Rare Quadrifoglio: 1995 Alfa Romeo 164

This 1995 Alfa Romeo 164 Quadrifoglio is the top shelf model of Alfa Romeo’s flagship in the U.S. in the mid 90s. A rare car to find today in any condition, this example appears to be well maintained and features the preferred manual gearbox. I’ve lusted after the 164s for a number of years now, and if it weren’t for fears of limited parts supply and somewhat sketchy reliability even in cases of cars that were at least casually maintained, I’d own one by now. This example has a few flaws but the seller contends that the maintenance records paint a picture of a car that’s been loved. Find it here on eBay with bids to $5,655 and no reserve.

The Alfa is powered by the legendary 3.0-liter Busso V6, which makes some of the best sounds you’ve heard in a car that isn’t a Ferrari. The sonorous engine note alone has tempted me into one of these distinctive sedans, along with the standard bodykit that came with the Quadrifoglio trim. Throw in the Speedline wheels, nicely bolstered leather buckets, and the styling that was like nothing else coming from the Alfa’s primary competition at Mercedes-Benz and BMW, and you have a sedan that doesn’t have many equals in the middle 90s. Of course, Alfa was struggling to stay relevant in the U.S. at this point, so you don’t see too many of them today.

The interior is gorgeous, and Alfa has a strong history of putting some of the best bucket seats known to man into its cars as standard equipment. The leather in this 164’s interior shows only modest signs of wear along the driver’s thigh support, and the carpets and floormats appear to be quite clean. The dash shows no cracks and there don’t appear to be any modifications, with the original steering wheel and radio remaining attached. The seller notes that while the air conditioning components are still with the car, it does not blow cold for reasons not yet diagnosed. The listing claims all major electrical components work and that the sunroof works and does not leak.

The engine and its distinctive polished intake runners looks to be in fine shape, and the paint on the strut towers is surprisingly clean. The plastic trim that meets with the body at the bumper level appears to be faded, and there are some blemishes on the lower portions of the body cladding. This could be cleaned up and definitely make the Alfa feel a few years newer, but it’s not essential. The seller reports that the 164 drives well, and that the brakes and tires are in fine shape. If the service records that accompany the car paint a picture of continuous maintenance, this one is worth a closer look if you’re a closet Alfa shopper like me.

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  1. 8thNote 8thNote Member

    I would love to buy that car, although im sure I would regret it later. In fact it would probably be a weekly cycle of glee and regret. I’m told that is the Alfa ownership experience.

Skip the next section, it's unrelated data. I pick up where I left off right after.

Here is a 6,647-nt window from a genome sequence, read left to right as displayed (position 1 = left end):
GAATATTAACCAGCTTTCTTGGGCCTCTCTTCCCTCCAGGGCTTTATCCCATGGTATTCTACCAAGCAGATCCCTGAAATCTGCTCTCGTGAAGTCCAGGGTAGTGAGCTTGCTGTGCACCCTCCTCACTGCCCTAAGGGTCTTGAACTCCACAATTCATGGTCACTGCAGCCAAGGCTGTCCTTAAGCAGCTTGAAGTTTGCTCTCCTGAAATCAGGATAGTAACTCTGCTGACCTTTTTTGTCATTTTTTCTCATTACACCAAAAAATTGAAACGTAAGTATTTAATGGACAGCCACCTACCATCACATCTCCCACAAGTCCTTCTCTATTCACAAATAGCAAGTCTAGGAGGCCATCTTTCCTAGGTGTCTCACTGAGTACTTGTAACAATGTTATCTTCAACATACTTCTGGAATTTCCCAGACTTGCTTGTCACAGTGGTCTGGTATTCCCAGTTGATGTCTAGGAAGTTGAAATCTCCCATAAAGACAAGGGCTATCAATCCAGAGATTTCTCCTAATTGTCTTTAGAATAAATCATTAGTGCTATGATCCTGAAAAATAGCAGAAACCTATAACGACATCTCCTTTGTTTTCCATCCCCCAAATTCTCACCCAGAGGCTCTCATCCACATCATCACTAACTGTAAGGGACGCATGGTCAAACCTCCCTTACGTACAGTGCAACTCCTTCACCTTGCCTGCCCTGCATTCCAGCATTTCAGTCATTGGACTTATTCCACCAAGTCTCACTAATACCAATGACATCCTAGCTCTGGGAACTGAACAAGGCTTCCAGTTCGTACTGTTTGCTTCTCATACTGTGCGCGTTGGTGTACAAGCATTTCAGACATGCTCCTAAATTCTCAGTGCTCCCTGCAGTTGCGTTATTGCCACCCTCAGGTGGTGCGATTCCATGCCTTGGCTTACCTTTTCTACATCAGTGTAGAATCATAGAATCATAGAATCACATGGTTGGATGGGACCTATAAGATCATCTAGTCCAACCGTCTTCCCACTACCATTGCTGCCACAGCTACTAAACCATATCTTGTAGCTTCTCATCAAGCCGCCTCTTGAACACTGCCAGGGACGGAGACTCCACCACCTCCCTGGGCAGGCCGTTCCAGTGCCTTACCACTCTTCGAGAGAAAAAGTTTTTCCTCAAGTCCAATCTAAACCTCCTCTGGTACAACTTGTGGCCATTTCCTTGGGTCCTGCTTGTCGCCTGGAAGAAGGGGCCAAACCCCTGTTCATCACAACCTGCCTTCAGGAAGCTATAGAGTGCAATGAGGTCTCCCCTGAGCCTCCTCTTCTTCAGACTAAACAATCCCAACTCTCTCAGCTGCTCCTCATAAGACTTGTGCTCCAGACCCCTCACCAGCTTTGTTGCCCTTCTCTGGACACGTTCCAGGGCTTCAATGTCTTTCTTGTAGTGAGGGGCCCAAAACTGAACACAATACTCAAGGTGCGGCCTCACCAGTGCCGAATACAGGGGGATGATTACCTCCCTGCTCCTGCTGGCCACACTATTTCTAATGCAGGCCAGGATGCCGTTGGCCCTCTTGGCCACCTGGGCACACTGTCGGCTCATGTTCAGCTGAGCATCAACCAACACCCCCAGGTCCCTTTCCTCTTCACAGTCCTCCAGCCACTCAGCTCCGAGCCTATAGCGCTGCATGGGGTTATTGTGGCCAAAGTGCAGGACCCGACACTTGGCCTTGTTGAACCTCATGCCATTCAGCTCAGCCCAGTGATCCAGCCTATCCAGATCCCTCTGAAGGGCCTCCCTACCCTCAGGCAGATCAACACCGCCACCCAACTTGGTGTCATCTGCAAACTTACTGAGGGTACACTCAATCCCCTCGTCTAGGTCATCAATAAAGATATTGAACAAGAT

Like 1
  2. RayT Member

    These were wonderful cars, and the 164 owners I’ve encountered over the years — most of whom were fanatical about servicing and necessary repairs — claim they are really quite reliable. Apparently, they have been able to find parts, as well, though this sometimes took some serious searching.

    My only beef with the Quadrifoglio was the body kit, which always looked a little tacky to me and, as on this car, never seems to have aged well. But that’s a small price to pay for the 24-valve engine (to my ears, only a Dino V6 sounds as great) and sumptuous interior. For a large-ish sedan, it is all kinds of fun to hustle down a winding road.

    I drove numerous 164s when they were new. With one exception — strangely enough, the first one, which allegedly had been “prepared” for press use — I never had a lick of trouble with any of them. As a driver’s car, the Q was my favorite. Still, I have thought more than once about how nice it would be to put the Q’s upgraded mechanicals in a sleek, unadorned first-series 164….

    Like 2
  3. alphasud Member

    I had a 1994 164LS when I was working at the Alfa dealer. I think the entire 95 US sales Figure was just over 120 for all the 164 models which makes this one very rare in Quadrafoglio spec. Our dealer also had Saab and the Alfa’s were on the same level of reliability. The only changes to the engine between the LS and the Q was larger intake runners and the exhaust which mine received both. The 2V Busso is easier to work on than the 4V and would be my pick if I were to buy another. I would probably buy another Milano Verde first. That was the last real Alfa with rear wheel drive.

    Like 3
  4. Richard Truesdell

    Funny that the previous post mention the Saab. The 9000 was co-developed with Fiat (Chroma) and Lancia (Thema) in addition to the 9000 and this 164.

    Obviously most noteworthy was that the Lancia Thema was offered with a 3.2 liter Ferrari V-8.

    Can you spell “torque steer?”

    Like 2
  5. 9k2164S